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Diseases reference index «Hypercalcemia»

Hypercalcemia is too much calcium in the blood.

Causes

Calcium is important to many body functions, including:

  • Bone formation
  • Hormone release
  • Muscle contraction
  • Nerve and brain function

Parathyroid hormone (PTH) and vitamin D help manage calcium balance in the body. PTH is made by the parathyroid glands -- four small glands located in the neck behind the thyroid gland. Vitamin D is obtained when the skin is exposed to sunlight, and from dietary sources such as:

  • Egg yolks
  • Fish
  • Fortified cereals
  • Fortified dairy products

Primary hyperparathyroidism is the most common cause of hypercalcemia. It is due to excess PTH release by the parathyroid glands. This excess occurs due to an enlargement of one or more of the parathyroid glands, or a growth (usually not cancer) on one of the glands.

Other medical conditions can also cause hypercalcemia:

  • Adrenal gland failure
  • Being bedbound (or not being able to move) for a long period of time
  • Calcium excess in the diet (called milk-alkali syndrome, usually due to at least 2,000 milligrams of calcium per day)
  • An inherited condition that affects the body's ability to regulate calcium (familial hypocalciuric hypercalcemia)
  • Hyperthyroidism
  • Kidney failure
  • Medications such as lithium and thiazide diuretics (water pills)
  • Some cancerous tumors (for example, lung cancers, breast cancer)
  • Vitamin D excess (hypervitaminosis D) from diet or inflammatory diseases

Hypercalcemia affects less than 1 percent of the population. The widespread ability to measure blood calcium since the 1960s has improved detection of the condition, and today most patients with hypercalcemia have no symptoms.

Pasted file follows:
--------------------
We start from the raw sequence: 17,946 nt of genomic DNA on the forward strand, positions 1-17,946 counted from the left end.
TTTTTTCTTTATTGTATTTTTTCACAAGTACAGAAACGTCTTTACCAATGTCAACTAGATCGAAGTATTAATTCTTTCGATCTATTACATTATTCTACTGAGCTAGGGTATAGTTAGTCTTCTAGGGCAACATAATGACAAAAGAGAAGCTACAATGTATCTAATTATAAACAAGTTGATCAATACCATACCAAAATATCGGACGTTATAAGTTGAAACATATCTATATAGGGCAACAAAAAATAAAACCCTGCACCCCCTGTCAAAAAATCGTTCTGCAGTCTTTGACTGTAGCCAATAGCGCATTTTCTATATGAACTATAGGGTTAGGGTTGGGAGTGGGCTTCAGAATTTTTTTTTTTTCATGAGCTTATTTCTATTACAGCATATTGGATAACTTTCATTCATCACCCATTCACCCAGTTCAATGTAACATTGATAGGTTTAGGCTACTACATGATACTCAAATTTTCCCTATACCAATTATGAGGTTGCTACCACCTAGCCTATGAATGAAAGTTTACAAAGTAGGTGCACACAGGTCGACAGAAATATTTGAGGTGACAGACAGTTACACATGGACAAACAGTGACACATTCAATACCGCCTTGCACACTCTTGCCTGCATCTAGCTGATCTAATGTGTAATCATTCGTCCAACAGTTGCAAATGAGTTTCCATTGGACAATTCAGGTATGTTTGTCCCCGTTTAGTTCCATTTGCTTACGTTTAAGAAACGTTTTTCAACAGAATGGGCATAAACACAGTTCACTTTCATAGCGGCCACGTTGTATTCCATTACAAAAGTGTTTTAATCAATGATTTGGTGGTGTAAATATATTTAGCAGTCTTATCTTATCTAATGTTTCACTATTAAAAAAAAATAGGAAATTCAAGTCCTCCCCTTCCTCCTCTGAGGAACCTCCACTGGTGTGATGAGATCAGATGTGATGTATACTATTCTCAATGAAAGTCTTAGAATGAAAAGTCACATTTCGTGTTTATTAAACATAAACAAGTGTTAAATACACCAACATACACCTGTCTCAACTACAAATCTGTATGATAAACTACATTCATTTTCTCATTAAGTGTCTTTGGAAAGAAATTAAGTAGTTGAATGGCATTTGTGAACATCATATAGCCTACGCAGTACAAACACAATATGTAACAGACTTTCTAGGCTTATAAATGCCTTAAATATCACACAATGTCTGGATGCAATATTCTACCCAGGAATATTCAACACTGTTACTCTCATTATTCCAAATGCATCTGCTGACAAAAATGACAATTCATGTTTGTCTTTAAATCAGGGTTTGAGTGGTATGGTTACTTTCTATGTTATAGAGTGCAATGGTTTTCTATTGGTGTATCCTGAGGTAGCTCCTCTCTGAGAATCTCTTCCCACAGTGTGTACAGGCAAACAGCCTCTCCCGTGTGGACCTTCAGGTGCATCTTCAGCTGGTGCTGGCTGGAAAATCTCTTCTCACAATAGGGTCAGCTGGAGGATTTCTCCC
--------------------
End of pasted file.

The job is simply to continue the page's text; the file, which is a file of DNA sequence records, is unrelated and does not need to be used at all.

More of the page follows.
Women over age 50 are most likely to have hypercalcemia, usually due to primary hyperparathyroidism.

Symptoms

Abdominal:

  • Constipation
  • Nausea
  • Pain
  • Poor appetite
  • Vomiting

Kidney:

  • Flank pain
  • Frequent thirst
  • Frequent urination

Muscular:

  • Muscle twitches
  • Weakness

Psychological:

  • Apathy
  • Dementia
  • Depression
  • Irritability
  • Memory loss

Skeletal:

  • Bone pain
  • Bowing of the shoulders
  • Fractures due to disease (pathological fractures)
  • Loss of height
  • Spinal column curvature

Exams and Tests

  • Serum calcium
  • Serum PTH
  • Serum PTHrP (PTH-related protein)
  • Serum vitamin D level
  • Urine calcium

Treatment

Treatment is directed at the cause of hypercalcemia whenever possible. In more severe cases of primary hyperparathyroidism, surgery may be needed to remove the abnormal parathyroid gland(s) and cure the hypercalcemia.

However, if your hypercalcemia is mild and caused by primary hyperparathyroidism, your health care provider will most likely recommend that you not have surgery, but will monitor your condition closely over time.

Severe hypercalcemia that causes symptoms and requires a hospital stay is treated with the following:

  • Calcitonin
  • Dialysis
  • Diuretic medication, such as furosemide
  • Drugs that stop bone breakdown and absorption by the body, such as pamidronate or etidronate (bisphosphonates)
  • Fluids through a vein (intravenous fluids)
  • Glucocorticoids (steroids)

Outlook (Prognosis)

How well you do depends on the cause of hypercalcemia. Patients with mild hyperparathyroidism or hypercalcemia with a treatable cause do well and do not have complications.

Patients with hypercalcemia due to conditions such as cancer or granulomatous disease may not do well, but this is usually due to the disease itself, rather than the hypercalcemia.

Possible Complications

Gastrointestinal

  • Pancreatitis
  • Peptic ulcer disease

Kidney

  • Calcium deposits in the kidney (nephrocalcinosis)
  • Dehydration
  • High blood pressure
  • Kidney failure
  • Kidney stones

Psychological

  • Depression
  • Difficulty concentrating or thinking

Skeletal

  • Bone cysts
  • Fractures
  • Osteoporosis

The complications of long-term hypercalcemia are uncommon today.

When to Contact a Medical Professional

Contact your physician or health care provider if you have:

  • Family history of hypercalcemia
  • Family history of hyperparathyroidism
  • Symptoms of hypercalcemia

Prevention

Most causes of hypercalcemia cannot be prevented. Women over age 50 should see their health care provider regularly and have their blood calcium level checked if they have symptoms of hypercalcemia.

You can avoid hypercalcemia from calcium and vitamin D supplements by contacting your health care provider for advice about the dose if you are taking supplements without a prescription.

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